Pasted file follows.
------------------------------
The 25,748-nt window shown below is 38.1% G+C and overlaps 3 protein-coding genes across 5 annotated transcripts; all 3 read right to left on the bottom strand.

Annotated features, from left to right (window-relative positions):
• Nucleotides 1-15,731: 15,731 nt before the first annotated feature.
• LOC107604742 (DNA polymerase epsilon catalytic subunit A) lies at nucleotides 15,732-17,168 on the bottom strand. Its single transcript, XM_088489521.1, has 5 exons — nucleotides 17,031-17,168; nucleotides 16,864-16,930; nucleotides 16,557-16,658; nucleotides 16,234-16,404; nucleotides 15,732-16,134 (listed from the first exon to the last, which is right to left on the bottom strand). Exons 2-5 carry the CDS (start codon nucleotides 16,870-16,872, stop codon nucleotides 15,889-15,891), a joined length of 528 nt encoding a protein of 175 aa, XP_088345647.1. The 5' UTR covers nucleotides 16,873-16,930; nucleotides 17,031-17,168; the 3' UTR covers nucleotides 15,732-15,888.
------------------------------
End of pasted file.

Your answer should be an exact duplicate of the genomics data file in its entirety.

The 25,748-nt window shown below is 38.1% G+C and overlaps 3 protein-coding genes across 5 annotated transcripts; all 3 read right to left on the bottom strand.

Annotated features, from left to right (window-relative positions):
• Nucleotides 1-15,731: 15,731 nt before the first annotated feature.
• LOC107604742 (DNA polymerase epsilon catalytic subunit A) lies at nucleotides 15,732-17,168 on the bottom strand. Its single transcript, XM_088489521.1, has 5 exons — nucleotides 17,031-17,168; nucleotides 16,864-16,930; nucleotides 16,557-16,658; nucleotides 16,234-16,404; nucleotides 15,732-16,134 (listed from the first exon to the last, which is right to left on the bottom strand). Exons 2-5 carry the CDS (start codon nucleotides 16,870-16,872, stop codon nucleotides 15,889-15,891), a joined length of 528 nt encoding a protein of 175 aa, XP_088345647.1. The 5' UTR covers nucleotides 16,873-16,930; nucleotides 17,031-17,168; the 3' UTR covers nucleotides 15,732-15,888.